The Decision 1 dated November 26, 1997 of respondent National Labor Relations Commission (NLRC) in NLRC Case No. V-0170-97, is being impugned in this present petition for certiorari
. The assailed decision affirmed the findings of the Labor Arbiter that private respondent Lolita Abella was illegally dismissed from the service and ordered petitioner to pay complainant the amount of P115,420.79 representing separation pay and full backwages.
Petitioner is a duly organized corporation engaged in the movie business. Sometime in September 1997, private respondent was employed as theater porter.chanrob1es virtua1 1aw 1ibrary
On November 11, 1994, petitioner issued a memorandum 2 reminding all ticket sellers not to encash any check from their cash collections and to turn-over all cash collections to the petitioner.
On August 4, 5, 6 and 7, 1995, private respondent encashed, on behalf of her friend Luzviminda Silva, four (4) Banco del Norte Checks 3 amounting to P66,000.00, with Emperatriz Ynrig, ticket seller of petitioner, assigned at Ultra Vistarama and Seven Arts Theater. When the said checks were deposited to the account of the petitioner, they were dishonored for insufficiency of funds.
Consequently, on August 15, 1995, private respondent was sent a show-cause memorandum requiring her to explain why no disciplinary action should be taken against her relative to the checks in question, 4 which she failed to comply. She was likewise placed under preventive suspension for a period of twenty (20) days or until September 4, 1995. 5
On August 22, 1995, petitioner directed private respondent to appear and present her side at the administrative investigation scheduled on August 26, 1995. 6 Private respondent attended the said investigation where she admitted to have encashed the checks without petitioners’ permission. 7
While the case was being deliberated upon by the petitioners, private respondent on September 1, 1995, filed a pro forma complaint 8 for illegal dismissal and non-payment of benefits before the Regional Arbitration Board No. VII of the NLRC, Cebu City, which was docketed as RAB-VII-09-0938-95. Private respondent claims that on the day she was suspended, Atty. Tito Pintor, Jr., original counsel for petitioners, summoned her to his office and was advised to resign and pay the bounced checks’ amount which respondent vehemently protested. On that very same day she was told that she was dismissed from the service. 9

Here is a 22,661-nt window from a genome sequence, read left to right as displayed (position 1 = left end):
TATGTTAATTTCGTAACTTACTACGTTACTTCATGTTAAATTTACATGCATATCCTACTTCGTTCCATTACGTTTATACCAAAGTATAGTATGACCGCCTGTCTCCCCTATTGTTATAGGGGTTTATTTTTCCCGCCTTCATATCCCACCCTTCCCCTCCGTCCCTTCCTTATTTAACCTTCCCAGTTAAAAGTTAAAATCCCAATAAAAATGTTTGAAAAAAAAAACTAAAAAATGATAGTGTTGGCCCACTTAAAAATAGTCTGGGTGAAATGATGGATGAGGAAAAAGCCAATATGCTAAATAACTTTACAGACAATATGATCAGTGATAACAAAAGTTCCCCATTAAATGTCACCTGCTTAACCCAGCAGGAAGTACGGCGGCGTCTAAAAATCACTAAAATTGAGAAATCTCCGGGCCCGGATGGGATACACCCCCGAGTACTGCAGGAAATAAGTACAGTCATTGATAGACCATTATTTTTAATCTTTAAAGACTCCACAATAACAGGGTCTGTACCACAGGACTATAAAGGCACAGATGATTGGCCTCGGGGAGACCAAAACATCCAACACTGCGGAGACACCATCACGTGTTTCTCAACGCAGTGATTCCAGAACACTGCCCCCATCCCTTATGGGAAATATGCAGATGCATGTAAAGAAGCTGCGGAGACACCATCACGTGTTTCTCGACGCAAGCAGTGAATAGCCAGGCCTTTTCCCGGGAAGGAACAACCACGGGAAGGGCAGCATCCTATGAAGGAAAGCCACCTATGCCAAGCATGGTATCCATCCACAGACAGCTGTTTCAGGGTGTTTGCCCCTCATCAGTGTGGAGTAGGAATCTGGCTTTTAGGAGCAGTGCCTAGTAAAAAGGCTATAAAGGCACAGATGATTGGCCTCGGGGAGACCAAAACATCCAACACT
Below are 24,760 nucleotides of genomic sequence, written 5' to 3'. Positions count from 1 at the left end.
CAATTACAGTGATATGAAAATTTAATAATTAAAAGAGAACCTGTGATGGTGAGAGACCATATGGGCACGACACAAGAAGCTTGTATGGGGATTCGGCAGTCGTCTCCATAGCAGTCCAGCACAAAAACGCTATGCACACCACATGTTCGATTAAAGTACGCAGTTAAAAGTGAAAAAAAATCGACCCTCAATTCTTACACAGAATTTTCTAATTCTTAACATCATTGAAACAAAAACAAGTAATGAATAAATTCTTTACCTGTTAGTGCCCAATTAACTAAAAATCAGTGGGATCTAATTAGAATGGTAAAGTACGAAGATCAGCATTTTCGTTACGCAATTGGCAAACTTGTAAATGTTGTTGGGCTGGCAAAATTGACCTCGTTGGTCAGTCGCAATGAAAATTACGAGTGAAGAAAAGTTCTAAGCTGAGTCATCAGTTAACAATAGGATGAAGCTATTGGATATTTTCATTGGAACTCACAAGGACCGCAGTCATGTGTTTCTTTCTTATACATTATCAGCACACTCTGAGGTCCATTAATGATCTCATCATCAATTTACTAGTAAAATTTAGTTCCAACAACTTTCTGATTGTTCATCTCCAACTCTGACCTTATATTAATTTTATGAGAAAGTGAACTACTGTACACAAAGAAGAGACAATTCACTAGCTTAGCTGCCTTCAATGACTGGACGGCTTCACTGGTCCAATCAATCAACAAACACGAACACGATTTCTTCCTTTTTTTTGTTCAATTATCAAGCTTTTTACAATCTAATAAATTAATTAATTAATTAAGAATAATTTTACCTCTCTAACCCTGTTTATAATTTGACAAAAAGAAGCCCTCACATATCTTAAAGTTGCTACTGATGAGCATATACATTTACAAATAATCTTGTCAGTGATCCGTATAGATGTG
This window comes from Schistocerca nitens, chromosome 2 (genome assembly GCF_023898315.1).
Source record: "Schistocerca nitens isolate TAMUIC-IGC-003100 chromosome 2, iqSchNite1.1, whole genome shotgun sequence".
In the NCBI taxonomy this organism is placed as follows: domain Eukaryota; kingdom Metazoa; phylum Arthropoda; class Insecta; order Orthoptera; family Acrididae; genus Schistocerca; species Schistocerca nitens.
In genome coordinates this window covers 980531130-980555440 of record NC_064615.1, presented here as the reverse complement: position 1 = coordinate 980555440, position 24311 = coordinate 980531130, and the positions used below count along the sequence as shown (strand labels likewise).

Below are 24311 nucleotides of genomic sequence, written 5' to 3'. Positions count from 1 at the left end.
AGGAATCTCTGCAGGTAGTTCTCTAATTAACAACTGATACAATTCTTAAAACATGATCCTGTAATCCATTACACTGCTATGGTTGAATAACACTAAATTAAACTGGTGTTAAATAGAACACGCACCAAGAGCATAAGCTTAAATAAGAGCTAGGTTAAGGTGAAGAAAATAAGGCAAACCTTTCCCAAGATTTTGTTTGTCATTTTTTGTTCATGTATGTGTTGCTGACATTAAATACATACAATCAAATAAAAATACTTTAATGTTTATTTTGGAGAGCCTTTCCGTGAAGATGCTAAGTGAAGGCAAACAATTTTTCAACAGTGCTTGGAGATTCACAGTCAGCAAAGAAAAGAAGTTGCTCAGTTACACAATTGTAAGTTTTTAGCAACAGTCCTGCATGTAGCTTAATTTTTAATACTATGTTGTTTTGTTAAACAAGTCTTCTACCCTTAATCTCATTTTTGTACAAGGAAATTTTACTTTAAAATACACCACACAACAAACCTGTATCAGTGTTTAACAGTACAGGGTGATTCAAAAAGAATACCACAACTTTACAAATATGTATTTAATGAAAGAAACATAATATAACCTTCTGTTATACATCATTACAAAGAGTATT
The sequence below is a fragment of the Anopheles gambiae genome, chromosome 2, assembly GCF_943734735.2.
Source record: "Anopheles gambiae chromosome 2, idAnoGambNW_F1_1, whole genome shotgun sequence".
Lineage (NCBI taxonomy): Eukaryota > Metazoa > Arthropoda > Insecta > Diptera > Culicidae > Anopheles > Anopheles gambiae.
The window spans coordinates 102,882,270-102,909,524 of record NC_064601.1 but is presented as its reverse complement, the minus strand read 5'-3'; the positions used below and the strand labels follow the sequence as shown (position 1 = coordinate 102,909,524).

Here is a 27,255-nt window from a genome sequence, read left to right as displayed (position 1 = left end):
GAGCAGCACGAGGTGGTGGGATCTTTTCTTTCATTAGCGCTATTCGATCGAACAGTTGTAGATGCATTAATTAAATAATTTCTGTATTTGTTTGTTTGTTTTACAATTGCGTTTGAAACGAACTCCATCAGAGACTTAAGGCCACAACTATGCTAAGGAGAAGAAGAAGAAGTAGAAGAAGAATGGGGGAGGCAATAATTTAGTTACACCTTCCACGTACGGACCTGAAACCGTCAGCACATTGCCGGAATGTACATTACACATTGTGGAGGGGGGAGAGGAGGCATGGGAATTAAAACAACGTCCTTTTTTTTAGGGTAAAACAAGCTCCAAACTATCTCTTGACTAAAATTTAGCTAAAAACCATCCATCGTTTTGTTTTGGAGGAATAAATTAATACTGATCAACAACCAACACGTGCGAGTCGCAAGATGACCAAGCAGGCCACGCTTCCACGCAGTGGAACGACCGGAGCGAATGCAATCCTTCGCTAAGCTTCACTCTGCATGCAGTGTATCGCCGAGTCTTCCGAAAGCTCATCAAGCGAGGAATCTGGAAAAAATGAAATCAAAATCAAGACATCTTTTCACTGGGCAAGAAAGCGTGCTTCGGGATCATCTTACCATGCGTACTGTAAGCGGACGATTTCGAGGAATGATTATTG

Petitioners denied the allegations and argued that private respondent was not dismissed but merely preventively suspended for twenty (20) days. It added that even assuming that private respondent was dismissed, the dismissal was for a valid cause. Private respondent violated a company policy prohibiting the encashment of checks without her employer’s permission. 10
On February 15, 1997, Labor Arbiter Dominador A. Almirante rendered judgment in favor of private respondent, the dispositive portion of which reads:jgc:chanrobles.com.ph
"WHEREFORE, premises considered, judgment is hereby rendered ordering respondent Jo Cinema Corporation to pay complainant the total amount of One Hundred Fifteen Thousand Four Hundred Twenty Pesos and 79/100 (P115,420.79) representing separation pay and full backwages, as hereinbelow computed by our Labor Arbitration Associate, to wit:jgc:chanrobles.com.ph
"I. Separation Pay: Sept. 1979-Aug. 15, 1995
(15 yrs. 11 mos. & 15 days)
P119.60/day x 26 days =
P3,109.60/mo. x 16 yrs. = P49,753.60
"II. Backwages: Aug. 15, 1995-Feb. 15, 1997
(1 yr. & 6 mos.)
"a Aug. 15, 1995 to Dec. 31, 1995 = 4 mos. and 15 days
P3,109.60/mo. x 4 mos. P12,438.40
P119.60/day x 15 days 14,232.40
"b Jan. 1/96-June 30/96
P131.00/day x 26 days =
P3,406.00/mo. x 6 mos. 20,436.00
"c July 1/96-Sept. 30/96
P136.00/day x 26 days =
P3,536.00/mo. x 3 mos. 10,608.00
"d Oct. 1/96-Feb. 15, 1997
P141.00/day x 26 =
P3,666.00/mo. x 4 = P14,664.00
P141.00/day x 15/day = 2,115.00 16,779.00
"Total Salary (backwages) P62,055.40
"SERVICE INCENTIVE PAY: 1 YEAR
P141.00/day x 5 days P705.00
"13th MONTH PAY: Aug. 15, 1995-Feb. 15, 1997
a Aug. 15/95-Dec. 31/95
(4 mos. & 15 days)
P3,109.60/yr. ¸ 12 =
P283.87/mo. x 6 mos. 1,036.52
b Jan. 1/96-June 30/96 (6 mos.)
P3,406.00/yr. ¸ 12 =
P259.13/mo. x 4 mos. 1,703.04
c July 1/96-Sept. 30/96
P3,536.00/mo. ¸ 12 =
P294.66/mo. x 3 mos. 883.98
d Oct. 1/96-Feb. 15, 1997 =
(4 mos. & 15 days)
P3,666.00/yr. ¸ 12 =
P305.50/mo. x 4 mos. P1,222.00
P11.75/day x 15 days 176.25
"Total 13th month pay 5,021.79
"Total Backwages: P115,420.79
"SO ORDERED." 11
In ruling for the private respondent, the labor arbiter ratiocinated in this wise:jgc:chanrobles.com.ph
"No matter if complainant was not actually told that she was dismissed from the service the environmental circumstances of this case would establish that at the very least complainant was already constructively dismissed at the time she filed her complaint on September 1, 1995. While there may be no outright or open termination from the service of the complainant there is no reason to believe that respondent did not want her to continue in the service anymore. Such is the obiter in Valiant Machinery and Metal Corporation v. NLRC, G.R. No. 105677, January 25, 1996.chanrob1es virtua1 1aw 1ibrary
"x x x
"In the case at bench, the evidence on record shows that respondents were decided on making complainant pay the face value of the four (4) checks of Luzviminda Silva that bounced totaling the amount of P66,000.00. For the complainant to continue in the service with respondents under the prevailing situation would be impossible, unreasonable and unlikely. Hence, she was compelled to file this case." 12
On appeal, respondent NLRC affirmed the aforesaid decision notwithstanding its findings that at the time the complaint was instituted, private respondent has no cause of action against petitioner as she was merely placed on preventive suspension. 13 Worse still is its affirmance of the benefits awarded by the Labor Arbiter to private respondent based on obviously erroneous computations. Petitioner moved for a reconsideration but was denied on February 12, 1998. 14